George Weiss

George Weiss, Casey Stengel, Hank Bauer
The trio that propelled the 1950s
Yankees: (left to right) George
Weiss, manager Casey Stengel,
and outfielder Hank Bauer.

From 1932 to 1947, George Weiss developed talent to outfit a New York Yankees club that won nine pennants and eight World Series.

Not athletic as a child, George Martin Weiss (1894-1972) became manager of his New Haven, Connecticut, high school team when he was a senior, in 1912. In 1914, while attending Yale, he organized and then managed a semipro team, which played on Sunday, something pro teams were forbidden to do in the state. To gain attendance, he once lured Ty Cobb to a game, with Cobb insisting on being paid $350. After the game, George handed Cobb $800, and when the Tigers were playing in New York or Boston, Cobb would thereafter travel to New Haven to play for George’s team.

At age 24, Weiss bought a team in New Haven in the Eastern League, eventually earning a reputation as a developer of big-league talent. He moved to Baltimore of the International League in 1929, bringing financial success to the team through the sale of prospects. Yankees owner Colonel Jake Ruppert, eager for the same success he was seeing in Branch Rickey’s St. Louis Cardinals farm system, hired Weiss in 1932 to create and direct a Yankees minor-league organization.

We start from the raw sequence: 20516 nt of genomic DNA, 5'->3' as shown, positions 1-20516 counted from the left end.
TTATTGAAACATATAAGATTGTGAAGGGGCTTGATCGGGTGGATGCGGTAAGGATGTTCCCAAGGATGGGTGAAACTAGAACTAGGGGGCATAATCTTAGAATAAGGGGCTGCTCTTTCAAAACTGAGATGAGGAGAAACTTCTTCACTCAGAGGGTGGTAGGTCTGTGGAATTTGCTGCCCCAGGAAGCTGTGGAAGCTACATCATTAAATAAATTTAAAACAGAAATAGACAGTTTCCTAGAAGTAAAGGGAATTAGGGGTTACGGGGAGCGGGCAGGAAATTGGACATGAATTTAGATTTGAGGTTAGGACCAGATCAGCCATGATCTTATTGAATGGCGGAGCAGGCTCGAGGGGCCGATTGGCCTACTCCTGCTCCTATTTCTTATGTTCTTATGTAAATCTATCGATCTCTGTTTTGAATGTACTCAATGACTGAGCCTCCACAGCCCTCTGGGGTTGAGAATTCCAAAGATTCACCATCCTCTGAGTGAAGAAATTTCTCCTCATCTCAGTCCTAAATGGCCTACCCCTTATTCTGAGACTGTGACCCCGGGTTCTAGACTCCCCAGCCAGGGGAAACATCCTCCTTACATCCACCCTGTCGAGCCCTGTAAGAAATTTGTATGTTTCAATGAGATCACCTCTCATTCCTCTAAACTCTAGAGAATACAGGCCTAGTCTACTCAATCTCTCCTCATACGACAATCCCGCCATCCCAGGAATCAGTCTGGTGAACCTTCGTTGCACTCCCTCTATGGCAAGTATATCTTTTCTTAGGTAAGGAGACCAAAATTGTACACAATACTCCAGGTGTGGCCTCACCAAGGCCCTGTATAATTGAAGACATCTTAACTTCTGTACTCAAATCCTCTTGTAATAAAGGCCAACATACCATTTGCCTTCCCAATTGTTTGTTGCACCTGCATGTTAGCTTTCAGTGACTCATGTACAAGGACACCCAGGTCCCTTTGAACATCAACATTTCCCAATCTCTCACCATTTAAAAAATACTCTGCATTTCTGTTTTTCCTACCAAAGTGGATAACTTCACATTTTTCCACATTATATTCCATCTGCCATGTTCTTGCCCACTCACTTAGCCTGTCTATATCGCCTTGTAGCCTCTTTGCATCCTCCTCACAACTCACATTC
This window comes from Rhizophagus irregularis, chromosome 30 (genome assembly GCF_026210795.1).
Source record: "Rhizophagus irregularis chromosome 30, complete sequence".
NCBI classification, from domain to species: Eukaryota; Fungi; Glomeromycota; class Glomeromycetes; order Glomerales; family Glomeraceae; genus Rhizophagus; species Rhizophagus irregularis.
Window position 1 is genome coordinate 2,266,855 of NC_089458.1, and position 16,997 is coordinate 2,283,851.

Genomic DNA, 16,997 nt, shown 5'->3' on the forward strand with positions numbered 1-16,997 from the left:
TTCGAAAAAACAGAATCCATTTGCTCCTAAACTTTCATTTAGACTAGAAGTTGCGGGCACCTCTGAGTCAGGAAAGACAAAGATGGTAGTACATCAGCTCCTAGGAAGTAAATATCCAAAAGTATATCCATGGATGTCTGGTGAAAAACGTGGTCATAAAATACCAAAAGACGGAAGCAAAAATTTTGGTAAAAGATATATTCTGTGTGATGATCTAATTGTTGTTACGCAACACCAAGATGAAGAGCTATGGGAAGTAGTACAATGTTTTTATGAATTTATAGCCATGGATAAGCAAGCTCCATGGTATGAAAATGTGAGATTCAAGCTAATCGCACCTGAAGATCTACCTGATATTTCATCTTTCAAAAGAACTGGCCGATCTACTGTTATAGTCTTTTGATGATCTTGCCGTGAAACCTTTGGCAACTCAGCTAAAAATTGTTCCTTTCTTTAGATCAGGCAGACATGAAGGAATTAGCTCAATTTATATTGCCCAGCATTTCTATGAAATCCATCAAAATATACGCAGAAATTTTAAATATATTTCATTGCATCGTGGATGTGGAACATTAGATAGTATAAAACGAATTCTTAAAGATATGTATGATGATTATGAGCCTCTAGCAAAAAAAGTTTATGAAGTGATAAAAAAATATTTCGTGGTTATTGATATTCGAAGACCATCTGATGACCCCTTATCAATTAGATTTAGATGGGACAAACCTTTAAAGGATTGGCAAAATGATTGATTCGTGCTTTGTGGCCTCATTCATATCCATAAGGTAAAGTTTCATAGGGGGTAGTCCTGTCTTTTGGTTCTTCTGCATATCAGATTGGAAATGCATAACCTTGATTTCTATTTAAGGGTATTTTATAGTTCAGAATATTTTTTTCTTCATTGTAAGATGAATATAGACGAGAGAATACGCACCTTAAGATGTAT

Some of the players who came up through Weiss’s system included Joe Gordon, Charlie Keller, Phil Rizzuto, and Yogi Berra. In 1947, Weiss was named general manager, and he hired Casey Stengel in 1949. The duo led the Yanks to a record five straight world championships. Weiss’s ability to acquire such pennant insurance as Johnny Mize and Enos Slaughter was uncanny. Weiss stole Roger Maris from Kansas City. And his farm system produced Mickey Mantle and Whitey Ford. Weiss also raised an estimated $2 million in player sales.

The Yanks won 10 pennants and seven championships before Weiss was fired in 1960. He and Stengel were both cut loose after the Pirates shocked the Yankees and the world in the Series. Weiss and Stengel were told that they were “too old.” The Yankee juggernaut staggered on for two more years on stored talent before falling after 40 years of excellence.

Weiss was hired to build the expansion Mets -- with Stengel as manager. History has well recorded the futility of the early Mets, but Weiss knew his business, and he laid the groundwork for the first world championship ever won by an expansion team, the ’69 “Miracle” Mets. George was inducted into the Hall of Fame in 1971.

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